Are 3 brains connected via BrainNet better than one?
Experiments show brain-to-brain collaboration.
- Scientists connect three people's brains together to play Tetris.
- BrainNet may represent first baby steps in brain "social networking".
- Imagine having two other people in on your most private deliberations.
The title of the paper just submitted for peer review says it all: 'BrainNet: A Multi-Person Brain-to-Brain Interface for Direct Collaboration Between Brains'. Developed by scientists from the University of Washington and Carnegie Mellon, the system passes simple signals from one person's brain to another, allowing for collaborative decisions: The first meeting of minds involved manipulating pieces in a game of Tetris. The hope is that BrainNet can, over time, be scaled up for informationally richer communication.
The BrainNet interface
The BrainNet three-person brain-to-brain interface (BBI) system combines an electroencephalography (EEG) sensor that records a signal from a Sender's brain, decodes it, and delivers it to another person's occipital cortex through a transcranial magnetic stimulation (TMS) cap. It's perceived by the Receiver as a phosphene, or a brain-produced flash. Two Senders can be connected to the same Receiver.
Credit: Jiang, et al
YES and NO choices are represented by the circles at the edge of each screen. "BCI" stands for "Brain to Computer Interface" while "CBI" is the abbreviation for "Computer to Brain Interface."
A game of Tetris for the ages
The researchers recruited 15 subjects—18–35 yrs, eight female—and divided them into five trios, each of which contained two Senders and one Receiver.
The experiments consisted of a single task performed multiple times: The successful completion of a single round of Tetris. As in any Tetris game, the goal was to rotate, if necessary, a slowly falling piece so that it successfully completed a row at the bottom of the screen. Both Senders offered advice—not always in agreement—to the Receiver.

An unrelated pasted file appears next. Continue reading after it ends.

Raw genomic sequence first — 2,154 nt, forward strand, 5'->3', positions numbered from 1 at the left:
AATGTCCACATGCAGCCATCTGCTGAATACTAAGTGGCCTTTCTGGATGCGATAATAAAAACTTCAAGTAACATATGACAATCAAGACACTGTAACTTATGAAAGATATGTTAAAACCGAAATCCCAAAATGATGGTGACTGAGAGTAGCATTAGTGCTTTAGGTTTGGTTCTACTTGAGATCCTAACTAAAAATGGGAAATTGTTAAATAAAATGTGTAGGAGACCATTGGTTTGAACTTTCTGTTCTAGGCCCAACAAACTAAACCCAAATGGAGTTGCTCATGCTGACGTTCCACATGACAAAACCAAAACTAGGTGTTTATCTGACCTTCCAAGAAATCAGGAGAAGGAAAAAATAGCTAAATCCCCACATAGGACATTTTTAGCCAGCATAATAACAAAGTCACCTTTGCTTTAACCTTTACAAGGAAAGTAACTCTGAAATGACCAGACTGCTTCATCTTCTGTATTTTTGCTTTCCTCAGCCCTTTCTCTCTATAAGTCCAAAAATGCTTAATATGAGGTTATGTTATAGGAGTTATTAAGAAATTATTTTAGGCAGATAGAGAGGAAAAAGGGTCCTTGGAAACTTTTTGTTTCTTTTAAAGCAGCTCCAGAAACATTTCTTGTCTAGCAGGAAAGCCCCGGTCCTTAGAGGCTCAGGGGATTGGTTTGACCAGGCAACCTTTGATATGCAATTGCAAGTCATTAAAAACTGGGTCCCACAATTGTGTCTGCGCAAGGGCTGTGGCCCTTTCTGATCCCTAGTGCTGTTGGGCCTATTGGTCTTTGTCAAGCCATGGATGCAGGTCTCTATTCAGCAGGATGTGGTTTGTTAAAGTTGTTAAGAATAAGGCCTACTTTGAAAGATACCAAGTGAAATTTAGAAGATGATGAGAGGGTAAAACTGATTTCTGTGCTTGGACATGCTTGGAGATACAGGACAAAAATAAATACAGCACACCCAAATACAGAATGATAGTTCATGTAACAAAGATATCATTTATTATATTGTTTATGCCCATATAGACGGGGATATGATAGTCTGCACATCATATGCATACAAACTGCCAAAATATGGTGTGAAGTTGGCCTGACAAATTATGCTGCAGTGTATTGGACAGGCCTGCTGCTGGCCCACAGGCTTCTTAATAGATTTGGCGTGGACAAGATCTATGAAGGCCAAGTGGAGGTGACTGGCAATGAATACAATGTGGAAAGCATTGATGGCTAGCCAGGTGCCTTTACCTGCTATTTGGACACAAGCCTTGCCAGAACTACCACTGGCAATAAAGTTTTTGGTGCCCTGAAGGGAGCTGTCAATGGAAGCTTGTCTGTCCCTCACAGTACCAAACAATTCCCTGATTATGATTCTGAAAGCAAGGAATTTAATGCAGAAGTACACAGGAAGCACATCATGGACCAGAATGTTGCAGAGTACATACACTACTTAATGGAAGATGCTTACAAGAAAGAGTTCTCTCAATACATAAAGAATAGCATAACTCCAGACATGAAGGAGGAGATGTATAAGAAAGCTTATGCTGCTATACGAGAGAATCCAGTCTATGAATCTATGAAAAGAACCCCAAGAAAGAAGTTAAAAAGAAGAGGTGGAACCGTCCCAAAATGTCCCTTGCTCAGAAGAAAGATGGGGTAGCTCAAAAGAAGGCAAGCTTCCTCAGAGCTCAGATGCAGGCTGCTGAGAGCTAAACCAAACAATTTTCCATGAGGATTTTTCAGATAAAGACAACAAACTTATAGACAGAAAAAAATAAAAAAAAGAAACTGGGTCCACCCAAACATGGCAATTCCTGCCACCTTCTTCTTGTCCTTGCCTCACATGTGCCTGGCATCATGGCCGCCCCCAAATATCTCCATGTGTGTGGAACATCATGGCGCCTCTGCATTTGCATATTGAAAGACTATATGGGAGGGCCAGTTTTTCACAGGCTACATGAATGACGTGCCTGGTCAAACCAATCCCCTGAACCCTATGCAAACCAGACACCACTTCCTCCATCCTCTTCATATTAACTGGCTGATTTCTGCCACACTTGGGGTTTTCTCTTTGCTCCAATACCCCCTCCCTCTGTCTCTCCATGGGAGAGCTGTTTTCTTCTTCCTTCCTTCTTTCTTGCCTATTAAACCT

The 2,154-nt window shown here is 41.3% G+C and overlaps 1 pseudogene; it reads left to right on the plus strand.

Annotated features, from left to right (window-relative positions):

During each task the Senders saw both the dropping piece and the bottom row—the Receivers saw only the dropping piece.
(Jiang, et al)
Thinking about a yes or no choice
As a piece moved downward, each Sender was presented a yes/no choice regarding whether or not the piece needed to be rotated or not. He or she was instructed to stare at either the on-screen YES or NO lights to move a cursor toward the light representing the desired choice.
(Jiang, et al)
The lights flashed at different frequencies —17 kHz per second for YES and 15 kHz for NO — allowing the EEG to use the different rates as a way of identifying the Sender's decision.
BrainNet steps in
The EEGs transmitted each YES or NO via TCP/IP to a decoder for conversion to a single TMS pulse that was then delivered to the Recipient's TMS cap. If the pulse was strong enough, a phosphene would appear to the Recipient signifying a "yes, rotate the piece" signal. If not, no phosphene would be seen, meaning, "no, don't do anything."
It was up to the recipient to make a decision as to who was providing the best instructions. The researchers introduced this element as a way of assessing the extent to which recipients could filter out "noise," which is to say, worthless information.
The paper says, "To investigate whether the Receiver can learn the reliability of each Sender and choose the more reliable Sender for making decisions, we designed the system to deliberately make one of the Senders less accurate than the other. Specifically, for each session, one Sender was randomly chosen as the 'bad' Sender and in ten out of sixteen trials in that session, this Sender's decision when delivered to the Receiver was always incorrect, both in the first and second round of the trial."
Over the course of the tests, the researchers found that Recipients became quite good at tuning out their bad Senders.
(Jiang, et al)
Is this what you really want?
Once the Recipient had rotated the piece or not, the piece was displayed for the Senders hanging halfway down the screen in its current orientation. At this point, the Senders could once again send instructions to the Recipient who could then rotate it, if necessary, for the piece's final correct placement.
The paper found in the end that, "Five groups, each with three human subjects, successfully used BrainNet to perform the Tetris task, with an average accuracy of 81.25%." That's pretty impressive and way above the random odds of success, as the report's figure illustrates.
(Jiang, et al)
Of course, BrainNet is just a beginning at best, dealing with extremely simple binary choices from Senders, and a fairly simple binary choice for the Recipient to make. This nothing like sharing a complex thought. The team has considered adding other, levels of exchange, perhaps via fMRI, to give greater depth to the type of information that can be sent and received. Their hope, though, is that BrainNet is an early step in the "possibility of future brain-to-brain interfaces that enable cooperative problem solving by humans using a 'social network' of connected brains."
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